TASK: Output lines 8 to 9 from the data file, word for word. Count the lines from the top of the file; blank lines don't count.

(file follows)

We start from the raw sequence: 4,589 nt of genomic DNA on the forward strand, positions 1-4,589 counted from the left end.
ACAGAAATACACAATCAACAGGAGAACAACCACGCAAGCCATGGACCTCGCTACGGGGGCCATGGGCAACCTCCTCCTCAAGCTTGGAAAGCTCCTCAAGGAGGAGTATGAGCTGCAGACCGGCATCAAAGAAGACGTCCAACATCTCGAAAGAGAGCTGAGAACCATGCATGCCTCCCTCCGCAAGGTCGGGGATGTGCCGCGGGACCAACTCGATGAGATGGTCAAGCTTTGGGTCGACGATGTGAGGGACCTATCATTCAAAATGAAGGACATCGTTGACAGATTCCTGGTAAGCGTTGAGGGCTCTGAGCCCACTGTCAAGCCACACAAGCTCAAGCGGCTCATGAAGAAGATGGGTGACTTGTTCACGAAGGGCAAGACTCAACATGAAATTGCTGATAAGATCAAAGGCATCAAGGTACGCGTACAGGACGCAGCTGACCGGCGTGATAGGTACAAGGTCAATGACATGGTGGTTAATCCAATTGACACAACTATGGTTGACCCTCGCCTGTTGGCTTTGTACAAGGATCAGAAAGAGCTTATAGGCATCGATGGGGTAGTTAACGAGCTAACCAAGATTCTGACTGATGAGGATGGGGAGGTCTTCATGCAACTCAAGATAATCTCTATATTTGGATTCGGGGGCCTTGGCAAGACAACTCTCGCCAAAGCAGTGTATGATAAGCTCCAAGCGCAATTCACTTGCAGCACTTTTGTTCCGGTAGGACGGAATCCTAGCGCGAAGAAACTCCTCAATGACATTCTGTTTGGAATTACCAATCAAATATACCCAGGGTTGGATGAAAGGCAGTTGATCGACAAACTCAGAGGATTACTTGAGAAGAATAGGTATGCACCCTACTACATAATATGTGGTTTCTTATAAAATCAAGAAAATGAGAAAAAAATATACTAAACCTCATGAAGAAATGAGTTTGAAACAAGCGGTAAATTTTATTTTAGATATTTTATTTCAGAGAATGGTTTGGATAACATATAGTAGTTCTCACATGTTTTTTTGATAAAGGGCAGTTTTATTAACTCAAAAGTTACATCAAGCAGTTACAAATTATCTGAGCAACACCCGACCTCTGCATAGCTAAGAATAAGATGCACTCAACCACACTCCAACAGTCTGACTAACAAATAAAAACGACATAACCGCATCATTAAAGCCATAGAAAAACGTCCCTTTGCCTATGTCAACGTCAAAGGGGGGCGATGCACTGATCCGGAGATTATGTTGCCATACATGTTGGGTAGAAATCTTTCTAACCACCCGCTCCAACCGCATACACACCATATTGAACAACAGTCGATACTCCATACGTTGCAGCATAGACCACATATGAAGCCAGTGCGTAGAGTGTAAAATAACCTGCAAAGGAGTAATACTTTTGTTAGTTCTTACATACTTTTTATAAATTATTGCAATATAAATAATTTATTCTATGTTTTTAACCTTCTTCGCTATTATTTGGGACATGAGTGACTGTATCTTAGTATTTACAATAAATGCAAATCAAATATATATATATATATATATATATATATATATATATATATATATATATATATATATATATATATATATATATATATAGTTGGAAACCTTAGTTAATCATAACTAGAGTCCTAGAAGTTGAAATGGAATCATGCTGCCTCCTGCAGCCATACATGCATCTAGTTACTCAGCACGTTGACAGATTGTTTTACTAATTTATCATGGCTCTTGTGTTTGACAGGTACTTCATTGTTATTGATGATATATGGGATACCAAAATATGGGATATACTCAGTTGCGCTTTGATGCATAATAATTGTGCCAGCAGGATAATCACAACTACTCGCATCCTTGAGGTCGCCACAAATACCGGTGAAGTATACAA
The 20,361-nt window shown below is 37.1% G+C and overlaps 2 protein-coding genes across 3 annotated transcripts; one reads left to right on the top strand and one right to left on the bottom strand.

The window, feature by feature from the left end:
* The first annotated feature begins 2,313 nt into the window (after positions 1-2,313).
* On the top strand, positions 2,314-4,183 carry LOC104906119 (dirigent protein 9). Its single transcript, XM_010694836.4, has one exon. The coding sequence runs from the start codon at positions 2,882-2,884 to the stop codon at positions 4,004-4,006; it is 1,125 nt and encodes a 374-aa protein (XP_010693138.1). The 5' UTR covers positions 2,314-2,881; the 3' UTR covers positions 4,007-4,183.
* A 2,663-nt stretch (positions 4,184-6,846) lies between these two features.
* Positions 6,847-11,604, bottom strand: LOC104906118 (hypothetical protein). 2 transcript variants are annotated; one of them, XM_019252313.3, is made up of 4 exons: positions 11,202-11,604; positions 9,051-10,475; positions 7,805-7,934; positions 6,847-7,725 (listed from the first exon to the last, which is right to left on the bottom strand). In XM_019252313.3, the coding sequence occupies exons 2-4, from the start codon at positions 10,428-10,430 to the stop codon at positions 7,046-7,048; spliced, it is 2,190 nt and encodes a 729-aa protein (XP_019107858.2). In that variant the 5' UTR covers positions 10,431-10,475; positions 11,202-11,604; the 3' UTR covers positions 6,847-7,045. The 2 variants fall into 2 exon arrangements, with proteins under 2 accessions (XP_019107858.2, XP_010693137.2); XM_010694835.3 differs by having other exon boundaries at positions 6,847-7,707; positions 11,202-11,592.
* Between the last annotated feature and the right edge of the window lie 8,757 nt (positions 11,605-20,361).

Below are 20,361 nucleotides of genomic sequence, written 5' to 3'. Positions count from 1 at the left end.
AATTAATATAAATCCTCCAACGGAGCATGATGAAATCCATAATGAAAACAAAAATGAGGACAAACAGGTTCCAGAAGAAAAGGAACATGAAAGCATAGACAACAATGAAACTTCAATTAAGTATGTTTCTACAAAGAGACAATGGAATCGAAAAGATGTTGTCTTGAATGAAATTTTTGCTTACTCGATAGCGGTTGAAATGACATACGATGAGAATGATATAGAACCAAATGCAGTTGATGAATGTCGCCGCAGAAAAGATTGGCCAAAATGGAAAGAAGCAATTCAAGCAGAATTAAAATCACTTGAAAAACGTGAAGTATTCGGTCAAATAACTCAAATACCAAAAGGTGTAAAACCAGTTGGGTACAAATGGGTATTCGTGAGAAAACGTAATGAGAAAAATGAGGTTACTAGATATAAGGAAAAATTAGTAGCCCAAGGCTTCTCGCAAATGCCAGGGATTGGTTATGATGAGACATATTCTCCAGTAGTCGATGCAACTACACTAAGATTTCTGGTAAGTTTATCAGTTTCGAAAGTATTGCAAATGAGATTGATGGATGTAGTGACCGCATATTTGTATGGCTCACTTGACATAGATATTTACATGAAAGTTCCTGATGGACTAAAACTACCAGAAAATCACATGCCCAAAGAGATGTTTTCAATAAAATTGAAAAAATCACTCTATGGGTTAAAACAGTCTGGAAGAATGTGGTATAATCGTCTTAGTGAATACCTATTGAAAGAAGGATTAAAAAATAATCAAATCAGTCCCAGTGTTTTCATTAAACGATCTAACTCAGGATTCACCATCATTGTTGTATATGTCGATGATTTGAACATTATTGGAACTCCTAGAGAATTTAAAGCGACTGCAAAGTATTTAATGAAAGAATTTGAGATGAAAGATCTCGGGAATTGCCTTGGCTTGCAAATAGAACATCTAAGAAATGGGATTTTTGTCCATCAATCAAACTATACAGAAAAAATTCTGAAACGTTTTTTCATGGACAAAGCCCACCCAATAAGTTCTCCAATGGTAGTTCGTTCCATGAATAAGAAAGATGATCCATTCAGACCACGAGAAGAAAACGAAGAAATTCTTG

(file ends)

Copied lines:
* Positions 6,847-11,604, bottom strand: LOC104906118 (hypothetical protein). 2 transcript variants are annotated; one of them, XM_019252313.3, is made up of 4 exons: positions 11,202-11,604; positions 9,051-10,475; positions 7,805-7,934; positions 6,847-7,725 (listed from the first exon to the last, which is right to left on the bottom strand). In XM_019252313.3, the coding sequence occupies exons 2-4, from the start codon at positions 10,428-10,430 to the stop codon at positions 7,046-7,048; spliced, it is 2,190 nt and encodes a 729-aa protein (XP_019107858.2). In that variant the 5' UTR covers positions 10,431-10,475; positions 11,202-11,604; the 3' UTR covers positions 6,847-7,045. The 2 variants fall into 2 exon arrangements, with proteins under 2 accessions (XP_019107858.2, XP_010693137.2); XM_010694835.3 differs by having other exon boundaries at positions 6,847-7,707; positions 11,202-11,592.
* Between the last annotated feature and the right edge of the window lie 8,757 nt (positions 11,605-20,361).